posted by maschnitz at 1:44 AM on September 3, 2006

Oh wait, 10,000 RPM drives are pretty "small" -- go with 7200 RPM, like Richard P suggests.
posted by maschnitz at 1:47 AM on September 3, 2006

If you intend to use Apple's drive bays, I wouldn't bother with RAID expansion card - Apple's cable-eliminating slide-in drive bays in the Mac Pro prevent access from a RAID card. Fortunately, Mac OS X supports software RAID with Disk Utility. While the software RAID is currently limited to RAID 0, 1, 0+1, and 1+0, this won't really matter for a two-disk RAID setup.
posted by RichardP at 1:56 AM on September 3, 2006

There are a number of 15k RPM drives out now (Fujitsu Max series, Seagate Cheetahs. and Hitachi UltraStars--all SCSI 320). If you drop down to the 10k RPM range, you can expand your options substantially--the Western Digital Raptor is the defacto standard (SATA interface).

You can get these drives in all flavor of gigabytage, but you really pay a premium for the RPM's (figure at least twice the cost of a similar 7200 RPM drive). That's why most people in your situation just get two 7200 RPM drives and use a RAID-0 configuration.

For example, a single Hitachi UltraStar 147GB drive (15k RPM) will run you almost $650. For that money, you could get three Seagate 400 GB drives and a controller card to boot. That's 1.2 TB (terabytes) of storage @ 7200 RPM. You could also get four 300 GB drives and a controller card. Set them up as RAID-0+1 and you've got 600 GB of RAID-0 performance, along with a 600 GB mirror for security.
posted by Civil_Disobedient at 4:34 AM on September 3, 2006

Sigh. What kind of HD video?

If it's DVCPro HD - Most firewire drives (7200 rpm), IDE, SATA and SCSI-3 drives will work.

DVCPro HD is 100Mb/s.

If it's HDV, this isn't even an issue. It's only 25Mb/s.

The real issues come when working with uncompressed HD.

Then you need >700Mb/s and will need a fast connection (SATA or SCSI), but also a Raid.

Of course, I'll throw out there, that the whole reason of going to a Video VAR is to not make these mistakes. (Nor monitoring or scope mistakes, did you buy those too?)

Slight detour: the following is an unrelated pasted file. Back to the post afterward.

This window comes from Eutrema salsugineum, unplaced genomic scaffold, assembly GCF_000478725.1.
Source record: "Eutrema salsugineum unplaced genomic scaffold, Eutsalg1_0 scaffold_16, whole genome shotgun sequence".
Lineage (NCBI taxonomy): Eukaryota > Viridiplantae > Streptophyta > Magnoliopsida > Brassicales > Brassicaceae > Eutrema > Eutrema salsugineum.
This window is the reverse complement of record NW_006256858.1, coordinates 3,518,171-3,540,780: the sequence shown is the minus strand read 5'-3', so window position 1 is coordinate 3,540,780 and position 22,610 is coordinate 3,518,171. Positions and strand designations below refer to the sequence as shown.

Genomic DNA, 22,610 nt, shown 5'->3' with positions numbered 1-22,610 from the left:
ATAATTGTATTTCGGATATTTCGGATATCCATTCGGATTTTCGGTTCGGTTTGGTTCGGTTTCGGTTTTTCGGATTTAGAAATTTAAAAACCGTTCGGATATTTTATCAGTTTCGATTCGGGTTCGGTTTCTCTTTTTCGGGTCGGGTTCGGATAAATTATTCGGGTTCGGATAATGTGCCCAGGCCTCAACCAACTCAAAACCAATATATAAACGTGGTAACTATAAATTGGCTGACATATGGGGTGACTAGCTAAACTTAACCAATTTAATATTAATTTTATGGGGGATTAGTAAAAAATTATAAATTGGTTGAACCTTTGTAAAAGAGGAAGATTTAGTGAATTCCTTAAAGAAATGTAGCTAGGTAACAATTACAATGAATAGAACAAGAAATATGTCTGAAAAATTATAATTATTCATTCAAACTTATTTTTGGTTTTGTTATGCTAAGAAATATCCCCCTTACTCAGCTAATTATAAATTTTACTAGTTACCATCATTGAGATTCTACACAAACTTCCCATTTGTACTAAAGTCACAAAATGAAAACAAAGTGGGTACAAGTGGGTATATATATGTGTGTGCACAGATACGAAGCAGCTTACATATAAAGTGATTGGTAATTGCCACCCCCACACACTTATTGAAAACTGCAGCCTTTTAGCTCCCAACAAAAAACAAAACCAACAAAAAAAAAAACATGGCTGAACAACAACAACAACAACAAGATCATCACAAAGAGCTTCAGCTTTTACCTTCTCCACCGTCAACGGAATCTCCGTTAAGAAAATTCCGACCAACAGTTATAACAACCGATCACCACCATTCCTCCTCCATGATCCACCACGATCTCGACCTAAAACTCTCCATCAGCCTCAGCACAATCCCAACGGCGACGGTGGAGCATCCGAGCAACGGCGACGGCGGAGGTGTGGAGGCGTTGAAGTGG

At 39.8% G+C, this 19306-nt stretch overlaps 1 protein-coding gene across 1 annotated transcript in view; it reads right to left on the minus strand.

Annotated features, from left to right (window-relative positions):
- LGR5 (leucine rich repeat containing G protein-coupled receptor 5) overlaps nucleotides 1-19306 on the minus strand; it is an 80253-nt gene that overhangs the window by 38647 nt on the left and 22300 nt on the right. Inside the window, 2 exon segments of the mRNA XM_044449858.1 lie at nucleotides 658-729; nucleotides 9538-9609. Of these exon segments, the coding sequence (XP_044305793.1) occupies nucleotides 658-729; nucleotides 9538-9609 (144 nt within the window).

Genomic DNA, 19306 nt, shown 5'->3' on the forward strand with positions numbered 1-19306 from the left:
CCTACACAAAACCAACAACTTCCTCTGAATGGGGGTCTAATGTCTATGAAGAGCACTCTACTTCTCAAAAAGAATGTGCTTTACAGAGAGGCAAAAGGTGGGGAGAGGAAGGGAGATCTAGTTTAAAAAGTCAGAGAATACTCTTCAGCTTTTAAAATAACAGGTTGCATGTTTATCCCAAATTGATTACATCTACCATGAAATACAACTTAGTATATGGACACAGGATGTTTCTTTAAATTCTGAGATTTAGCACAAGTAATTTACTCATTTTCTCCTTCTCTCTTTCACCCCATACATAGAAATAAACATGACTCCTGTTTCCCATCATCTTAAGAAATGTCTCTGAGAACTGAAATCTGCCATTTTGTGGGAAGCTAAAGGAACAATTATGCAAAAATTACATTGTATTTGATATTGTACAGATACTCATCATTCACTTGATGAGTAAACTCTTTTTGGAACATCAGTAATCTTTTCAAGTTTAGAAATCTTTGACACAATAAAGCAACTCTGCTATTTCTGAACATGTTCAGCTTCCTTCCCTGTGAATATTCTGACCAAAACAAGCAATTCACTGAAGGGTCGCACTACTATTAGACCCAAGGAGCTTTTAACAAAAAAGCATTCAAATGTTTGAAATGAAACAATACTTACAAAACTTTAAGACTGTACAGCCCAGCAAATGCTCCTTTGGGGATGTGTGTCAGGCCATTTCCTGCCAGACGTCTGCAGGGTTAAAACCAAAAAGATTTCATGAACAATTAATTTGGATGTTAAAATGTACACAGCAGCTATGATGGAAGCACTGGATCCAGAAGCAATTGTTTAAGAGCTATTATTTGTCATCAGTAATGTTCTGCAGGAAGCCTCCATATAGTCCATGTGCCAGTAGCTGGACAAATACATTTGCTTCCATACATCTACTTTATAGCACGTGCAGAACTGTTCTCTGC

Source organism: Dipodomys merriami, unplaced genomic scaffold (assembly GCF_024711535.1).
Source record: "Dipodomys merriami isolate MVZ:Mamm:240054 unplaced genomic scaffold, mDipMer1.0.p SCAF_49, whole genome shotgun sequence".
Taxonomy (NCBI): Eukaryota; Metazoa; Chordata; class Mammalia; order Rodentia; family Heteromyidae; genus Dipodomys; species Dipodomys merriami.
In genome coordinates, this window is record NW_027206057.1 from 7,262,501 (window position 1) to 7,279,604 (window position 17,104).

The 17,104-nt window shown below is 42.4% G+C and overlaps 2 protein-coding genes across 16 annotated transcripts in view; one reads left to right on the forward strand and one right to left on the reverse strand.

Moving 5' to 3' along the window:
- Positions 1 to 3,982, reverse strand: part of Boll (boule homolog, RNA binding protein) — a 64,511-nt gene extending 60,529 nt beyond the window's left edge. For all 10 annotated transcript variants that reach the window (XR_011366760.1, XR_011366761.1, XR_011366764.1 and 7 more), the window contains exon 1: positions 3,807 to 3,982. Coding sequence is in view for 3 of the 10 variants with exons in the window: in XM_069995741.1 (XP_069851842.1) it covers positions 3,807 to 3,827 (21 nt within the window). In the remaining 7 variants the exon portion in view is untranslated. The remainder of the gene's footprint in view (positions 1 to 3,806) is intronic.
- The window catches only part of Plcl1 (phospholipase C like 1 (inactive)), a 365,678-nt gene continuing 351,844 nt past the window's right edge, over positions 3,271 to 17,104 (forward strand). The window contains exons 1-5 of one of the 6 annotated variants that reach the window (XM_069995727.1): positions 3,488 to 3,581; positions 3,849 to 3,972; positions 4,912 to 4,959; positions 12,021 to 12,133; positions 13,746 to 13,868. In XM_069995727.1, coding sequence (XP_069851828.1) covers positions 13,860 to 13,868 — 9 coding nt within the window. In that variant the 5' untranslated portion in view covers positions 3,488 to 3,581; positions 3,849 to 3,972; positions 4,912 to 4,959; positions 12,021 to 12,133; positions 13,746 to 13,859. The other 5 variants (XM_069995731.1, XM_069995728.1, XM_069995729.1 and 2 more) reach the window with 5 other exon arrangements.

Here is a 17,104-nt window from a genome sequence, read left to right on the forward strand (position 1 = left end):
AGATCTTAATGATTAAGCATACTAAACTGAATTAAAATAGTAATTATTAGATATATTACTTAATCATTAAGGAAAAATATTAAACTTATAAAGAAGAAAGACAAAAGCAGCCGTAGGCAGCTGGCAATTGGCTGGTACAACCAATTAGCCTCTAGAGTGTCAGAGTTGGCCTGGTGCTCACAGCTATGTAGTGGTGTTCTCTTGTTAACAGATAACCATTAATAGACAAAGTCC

posted by filmgeek at 8:39 AM on September 3, 2006 [1 favorite]

The above posters already recommended 7200rpm drives for best bang for the buck.

Current best deals:
Western Digital 250GB 7200rpm SATA-II for $50 after $90 mail-in rebate at CompUSA ($0.20/GB)
Western Digital 500GB 7200rpm SATA-II for $160 at BestBuy ($0.32/GB)

Get those two above drives and you already have an additional 750GB for about $210. That should give you almost or more than 1TB of disk space total with your existing drive. If you need more space, get more of the 500GB drives at $160 a pop.
posted by junesix at 11:31 PM on September 3, 2006

FYI, Fry's Electronics had 400GB Seagate's for $100 a month ago. Keep an eye out, there are deals to be had.
posted by Civil_Disobedient at 3:34 PM on September 4, 2006

Actually they had those $99 SATA-II 400GB buggers today but they were all sold out by the time I arrived. :(
posted by junesix at 7:24 PM on September 4, 2006

I second Maschnitz's suggestion about buying your spare drives from somebody other than Apple, but I'll go farther:

Don't buy the standard 250gb hard drive with your Mac. Downgrade to the 160gb hard drive and you'll save $70. You can use that to buy the Western Digital 250gb hard drive that Junesix describes. That way, you get 160gb more space total, for $20 less, giving you a NEGATIVE cost-per-gigabyte.

The Mac Pro is a great deal in almost every respect, but they are really overcharging for the hard drives.
posted by yankeefog at 7:14 AM on September 5, 2006